The zombies won't...stop...coming.
Android & iOS
# of Players
Zombicide is an action RPG brought to the digital world by Asmodee Digital and Playsoft Games. In the game, players work through a series of scenarios, battling hordes of zombies with dice rolls at every turn. The game ends when all of the scenario objectives have been achieved or all of your characters are dead. The game length varies wildly with the complexity of the scenario, but shorter scenarios can be completed in under ten minutes while some longer ones will take over 30.
Fans of the physical game will want to note that this implementation plays differently on a number of levels. There is limited searching for items, but you are equipped before entering the scenario and only occasional rooms are searchable and the potential loot has changed a bit. There is an extensive upgrade system, paid for by food earned while playing, that occurs between scenarios which allows you to improve your character and weapons. Perhaps the biggest change is in the combat system. In the digital version, the zombies now have hit points which scale with you to provide the difficulty. This means there is partial damage to be dealt. There are other details which have changed, as you will read in the following overview, but the preceding are the headlines.
A scenario begins by selecting your characters. Each scenario will have a set number of characters to use and you may swap out the defaults to use any of your available characters. Each character brings their own weapon(s), stats, and abilities to the table. The characters are dumped into a map with some roads, rooms, and a ton of zombies. On each turn, each character, by default, gets three actions. An action is usually moving one space, making one attack, or collecting/activating/opening an item or door. Characters may use their three actions on any combination of the available actions. Once all characters have exhausted all actions, or they don’t want to take any more, the turn ends. The zombies then proceed to move en mass towards the closest character or noise. Finally, the zombie spawning grounds each produce fresh zombies to add to the fray. Play continues until the player completes the objectives for the scenario. These are usually a sequence of tasks such as “go unlock a door”, “grab some food”, and “escape.” Should the characters all die, the game is lost and ends immediately.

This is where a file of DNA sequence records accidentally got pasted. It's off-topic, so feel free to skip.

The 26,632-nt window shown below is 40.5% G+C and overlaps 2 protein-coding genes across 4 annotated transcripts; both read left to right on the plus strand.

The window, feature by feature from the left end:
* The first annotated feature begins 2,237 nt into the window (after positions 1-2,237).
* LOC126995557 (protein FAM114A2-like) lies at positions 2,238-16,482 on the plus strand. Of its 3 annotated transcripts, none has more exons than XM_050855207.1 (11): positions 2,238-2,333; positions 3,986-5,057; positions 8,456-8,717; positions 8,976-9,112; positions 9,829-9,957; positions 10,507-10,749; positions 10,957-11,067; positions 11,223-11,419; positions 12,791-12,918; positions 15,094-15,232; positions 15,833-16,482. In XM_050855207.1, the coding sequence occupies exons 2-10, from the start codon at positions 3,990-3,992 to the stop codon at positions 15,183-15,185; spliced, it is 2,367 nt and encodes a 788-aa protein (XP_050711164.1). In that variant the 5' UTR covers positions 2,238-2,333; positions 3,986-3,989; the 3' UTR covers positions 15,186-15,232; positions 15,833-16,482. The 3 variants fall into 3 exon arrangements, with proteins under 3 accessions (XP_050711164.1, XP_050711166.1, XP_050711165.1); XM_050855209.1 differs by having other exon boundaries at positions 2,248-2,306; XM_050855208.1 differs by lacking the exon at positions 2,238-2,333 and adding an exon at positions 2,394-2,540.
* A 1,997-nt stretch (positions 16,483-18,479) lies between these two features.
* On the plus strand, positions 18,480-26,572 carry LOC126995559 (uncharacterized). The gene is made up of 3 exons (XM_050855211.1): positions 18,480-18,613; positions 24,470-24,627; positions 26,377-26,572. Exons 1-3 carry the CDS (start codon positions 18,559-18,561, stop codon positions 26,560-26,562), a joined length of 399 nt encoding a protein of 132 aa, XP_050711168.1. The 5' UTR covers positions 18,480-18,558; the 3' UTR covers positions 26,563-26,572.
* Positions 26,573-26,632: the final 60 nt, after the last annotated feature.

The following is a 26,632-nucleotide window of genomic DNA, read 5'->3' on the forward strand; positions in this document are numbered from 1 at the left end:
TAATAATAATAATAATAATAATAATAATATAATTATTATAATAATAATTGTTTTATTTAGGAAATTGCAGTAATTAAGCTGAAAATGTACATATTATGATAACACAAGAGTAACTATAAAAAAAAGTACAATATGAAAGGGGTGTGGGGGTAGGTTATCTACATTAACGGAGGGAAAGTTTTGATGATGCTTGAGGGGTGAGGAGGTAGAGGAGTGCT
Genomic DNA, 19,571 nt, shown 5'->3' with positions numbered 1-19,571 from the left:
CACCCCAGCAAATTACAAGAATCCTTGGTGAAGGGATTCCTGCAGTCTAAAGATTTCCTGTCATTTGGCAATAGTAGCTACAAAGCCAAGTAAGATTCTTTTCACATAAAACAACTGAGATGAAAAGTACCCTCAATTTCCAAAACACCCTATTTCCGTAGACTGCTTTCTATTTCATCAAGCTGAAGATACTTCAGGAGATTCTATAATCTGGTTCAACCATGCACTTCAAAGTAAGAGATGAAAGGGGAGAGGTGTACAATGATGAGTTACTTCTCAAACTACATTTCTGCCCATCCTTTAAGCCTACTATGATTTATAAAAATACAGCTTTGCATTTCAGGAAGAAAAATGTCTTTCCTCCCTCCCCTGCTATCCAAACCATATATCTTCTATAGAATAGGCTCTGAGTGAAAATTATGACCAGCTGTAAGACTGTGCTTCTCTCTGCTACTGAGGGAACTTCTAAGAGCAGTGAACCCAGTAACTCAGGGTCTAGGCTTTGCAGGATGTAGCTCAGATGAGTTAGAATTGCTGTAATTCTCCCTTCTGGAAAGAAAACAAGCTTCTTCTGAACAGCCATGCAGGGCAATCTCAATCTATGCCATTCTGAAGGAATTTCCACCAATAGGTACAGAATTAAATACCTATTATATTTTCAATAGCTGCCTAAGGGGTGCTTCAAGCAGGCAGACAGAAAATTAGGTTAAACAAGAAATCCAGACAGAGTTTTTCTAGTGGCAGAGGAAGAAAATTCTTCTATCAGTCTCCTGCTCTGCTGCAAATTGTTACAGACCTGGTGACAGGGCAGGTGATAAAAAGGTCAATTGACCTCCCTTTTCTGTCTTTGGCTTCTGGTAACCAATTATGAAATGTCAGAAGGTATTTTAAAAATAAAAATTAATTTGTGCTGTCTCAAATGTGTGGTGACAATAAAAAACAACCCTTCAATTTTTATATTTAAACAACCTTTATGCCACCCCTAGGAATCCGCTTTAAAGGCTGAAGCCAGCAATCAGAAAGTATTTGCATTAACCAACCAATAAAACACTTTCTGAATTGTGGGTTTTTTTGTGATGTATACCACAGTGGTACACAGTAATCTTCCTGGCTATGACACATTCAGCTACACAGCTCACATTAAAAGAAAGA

Combat is the main component of Zombicide, as the kill counts pile up from the get-go and never let up. To fight, a character uses an action point and may fight melee on their own space or ranged, depending on what their weapons allow. Dice are rolled based on the weapon and they come up either as hits or misses, the chances for each are generally quite high and are clearly visible for each character during the game. Generally, any single die will have over 67% chance of being successful, which is a major change from the physical game which often relied on fives and sixes. Each hit will cause a variable amount of damage within the character/weapon’s range, with the occasional critical hits providing big boosts. Melee attacks can be targeted to specific enemies while ranged attacks are typically randomly assigned and ranged misses may hit friendly characters.
There are some details in the game such as unlocking doors, collecting cans, how noise works, danger levels, and so on, but those are mostly fairly straightforward so consider them glanced over in this review.
A big piece of Zombicide is the upgrade system. Each character starts with their own stats and weapon. Both the characters and weapons can be upgraded. Weapon upgrades increase the damage ceiling and chances of success, while you can find new weapons in the game to expand your arsenal. Character upgrades can provide more hit points, more damage, or special abilities such as an extra action or ability to reroll an attack. The payment for upgrades comes from in-game loot in the form of canned food which is earned for each kill as well as major bonuses for completing a scenario. The upgrade costs and typical loot rewards scale together nicely so you will usually have plenty of upgrade options after a successful scenario.
Zombicide is a really interesting implementation. I haven’t played the physical game in a while, but from what I remember, the digital version is quite a departure. Combat is the biggest change, the addition of zombie hit points being the headline. This necessitated a drastic change in the success rate for attacks and also the number of dice rolled for most attacks. The results amplify the body count as you can reasonably expect to take out a handful of zombies with each character on each turn. The hit points, as opposed to a pass/fail system, adds some strategy in trying to trim the zombie herd.
The game also takes on a light-RPG feel with the extensive upgrade system. I want to emphasize the “light” part of that, as you simply upgrade a weapon or a character, there isn’t much depth or difficult decision making to be found in this system, but it is a fun way to scale characters to allow for more difficult scenarios as you go. Choosing which weapons to carry and which characters to use does lead to some interesting choices and you will need to make wise decisions on the tougher scenarios if you want to win.
I mostly like what they did with the digital version, providing a linear series of scenarios. There is a loose narrative that you may or may not care about, but the escalating objectives and difficulty as you progress provides a good challenge and gently rolls out new objective types, zombies, and so on.